Thursday, May 19th, 2022
My Firsts: Jonathan Higgs of Everything Everything
Totally Crushing It
May 19, 2022
By Mark Redfern
My Firsts is our email interview series where we ask musicians to tell us about their first life experiences, be it early childhood ones (first word, first concert, etc.) or their first tastes of being a musician (first band, first tour, etc.). For this My Firsts we talk to Jonathan Higgs, frontman of British art-rockers Everything Everything.
Everything Everything are releasing a new album, Raw Data Feel, tomorrow via Infinity Industries/AWAL. On the same day they are also releasing a limited-edition lyric book, CAPS LOCK ON: Lyrics + Debris 2007-2022, via Faber Music. The album is the follow-up to Re-Animator, which made it on our Top 100 Albums of 2020 list. For Raw Data Feel the band used an AI (artificial intelligence) of their own making to help create the album’s lyrics, song titles, and cover art, via selected information they fed the AI.
The band formed in Manchester in 2007 and quickly gained momentum, making the BBC Sound of 2010 list in December 2009 and releasing their debut album, Man Alive, the following August, which found the band nominated for the prestigious Mercury Prize (a feat they repeated with their fourth album, 2017’s A Fever Dream). Everything Everything have established themselves as one of the most unique bands of the modern era, aided by quirky lyrics and the band’s memorable music videos, which are usually highly creative and often self-directed by Higgs. The band also features Jeremy Pritchard (bass, keyboards), Michael Spearman (drums), and Alex Robertshaw (lead guitar, keyboards).
Read on as Higgs talks about an early accident, the TV show that inspired a lyric, the war that made him cynical, the first album he bought, his first band, and surviving a festival riot.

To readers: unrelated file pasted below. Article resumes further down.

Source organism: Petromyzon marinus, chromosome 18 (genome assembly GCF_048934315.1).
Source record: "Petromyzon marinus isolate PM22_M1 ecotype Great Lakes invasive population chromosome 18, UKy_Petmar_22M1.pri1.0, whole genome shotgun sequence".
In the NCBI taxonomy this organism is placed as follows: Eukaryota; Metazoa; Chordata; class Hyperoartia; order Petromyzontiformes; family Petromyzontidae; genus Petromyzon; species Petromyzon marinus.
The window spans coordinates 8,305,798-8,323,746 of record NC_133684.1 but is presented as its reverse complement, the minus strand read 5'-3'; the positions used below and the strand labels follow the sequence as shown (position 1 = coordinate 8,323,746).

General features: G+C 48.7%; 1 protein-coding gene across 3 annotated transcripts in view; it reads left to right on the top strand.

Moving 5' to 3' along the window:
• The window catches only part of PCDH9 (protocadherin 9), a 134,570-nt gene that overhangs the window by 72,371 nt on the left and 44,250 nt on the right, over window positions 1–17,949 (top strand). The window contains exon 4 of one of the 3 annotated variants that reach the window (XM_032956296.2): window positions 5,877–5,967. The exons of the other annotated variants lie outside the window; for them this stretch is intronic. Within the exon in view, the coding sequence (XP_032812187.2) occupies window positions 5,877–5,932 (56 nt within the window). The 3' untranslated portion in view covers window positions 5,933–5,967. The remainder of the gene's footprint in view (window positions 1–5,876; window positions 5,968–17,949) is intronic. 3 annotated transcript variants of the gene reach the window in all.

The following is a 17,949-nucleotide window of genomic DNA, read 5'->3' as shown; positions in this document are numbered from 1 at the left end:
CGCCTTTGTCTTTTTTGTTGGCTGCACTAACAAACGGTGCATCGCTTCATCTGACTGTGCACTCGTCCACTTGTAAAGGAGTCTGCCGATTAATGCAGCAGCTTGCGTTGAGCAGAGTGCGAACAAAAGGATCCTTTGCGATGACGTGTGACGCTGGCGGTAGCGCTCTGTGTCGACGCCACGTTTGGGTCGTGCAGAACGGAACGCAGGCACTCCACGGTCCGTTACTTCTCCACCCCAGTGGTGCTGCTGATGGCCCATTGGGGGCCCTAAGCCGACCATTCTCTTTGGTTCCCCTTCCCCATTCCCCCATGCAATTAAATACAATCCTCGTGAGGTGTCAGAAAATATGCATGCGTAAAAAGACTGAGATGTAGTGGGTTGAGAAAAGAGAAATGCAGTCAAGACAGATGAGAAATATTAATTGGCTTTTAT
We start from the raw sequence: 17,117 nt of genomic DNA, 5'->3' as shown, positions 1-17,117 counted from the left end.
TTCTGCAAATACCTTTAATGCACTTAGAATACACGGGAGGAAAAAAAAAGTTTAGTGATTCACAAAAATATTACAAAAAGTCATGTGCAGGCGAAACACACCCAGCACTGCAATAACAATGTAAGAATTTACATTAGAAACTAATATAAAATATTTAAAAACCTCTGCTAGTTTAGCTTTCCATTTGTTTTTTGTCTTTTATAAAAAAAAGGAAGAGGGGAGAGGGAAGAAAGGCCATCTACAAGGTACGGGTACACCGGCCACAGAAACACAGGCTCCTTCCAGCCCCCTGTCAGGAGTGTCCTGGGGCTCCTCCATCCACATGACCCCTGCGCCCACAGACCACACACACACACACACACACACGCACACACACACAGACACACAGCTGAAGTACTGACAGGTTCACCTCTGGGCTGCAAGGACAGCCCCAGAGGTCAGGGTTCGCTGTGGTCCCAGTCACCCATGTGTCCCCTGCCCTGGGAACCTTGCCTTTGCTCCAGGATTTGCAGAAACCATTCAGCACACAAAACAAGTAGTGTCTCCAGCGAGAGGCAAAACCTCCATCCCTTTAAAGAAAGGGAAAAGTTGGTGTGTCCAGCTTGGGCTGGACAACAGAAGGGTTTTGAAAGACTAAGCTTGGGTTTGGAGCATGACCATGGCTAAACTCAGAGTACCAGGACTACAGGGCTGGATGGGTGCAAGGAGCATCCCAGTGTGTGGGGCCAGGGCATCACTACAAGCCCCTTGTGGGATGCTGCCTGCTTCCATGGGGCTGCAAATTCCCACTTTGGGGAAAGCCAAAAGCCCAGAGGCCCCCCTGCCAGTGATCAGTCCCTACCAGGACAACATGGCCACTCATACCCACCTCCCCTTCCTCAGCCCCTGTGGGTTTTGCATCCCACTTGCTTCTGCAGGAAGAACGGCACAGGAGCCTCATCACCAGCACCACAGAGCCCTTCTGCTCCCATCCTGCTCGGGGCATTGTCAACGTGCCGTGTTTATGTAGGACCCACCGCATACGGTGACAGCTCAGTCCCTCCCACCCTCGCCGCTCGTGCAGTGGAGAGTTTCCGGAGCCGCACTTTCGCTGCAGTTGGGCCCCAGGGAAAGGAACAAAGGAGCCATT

First time you had to go to the hospital?
When I was about five I was on holiday in rural Ireland, somewhere on the coast, and I managed to drop a huge rock onto my finger—crushing it. We were miles from the nearest town so I remember a frantic journey that seemed to last forever in the back of the car, before I guess I passed out. I wore a brown sort of bandage thing over my middle finger for (what felt like) about a year after, and when I finally took it off I wouldn’t look at it for ages. It would come off for baths but I always held my hand behind my back.
First TV show you were obsessed with?
Probably Bottom. We didn’t have a TV until I was about 16, but I would watch Bottom on VHS tapes at my friend’s house down the road. We still quote it very regularly and there are references and quotes from Bottom in several EE songs. For example “you gotta come back as something organic” in “Photoshop Handsome” comes from a scene in which Eddie wants to be reincarnated as a bra.
First record your parents played for you?
The records my parents played that I remember best would be The Doughnut in Granny’s Greenhouse by The Bonzo Dog Band, Simon and Garfunkel, Sgt. Pepper’s, On the Threshold of a Dream by The Moody Blues, and New Boots and Panties by [Ian Dury and] the Blockheads.
First album you bought?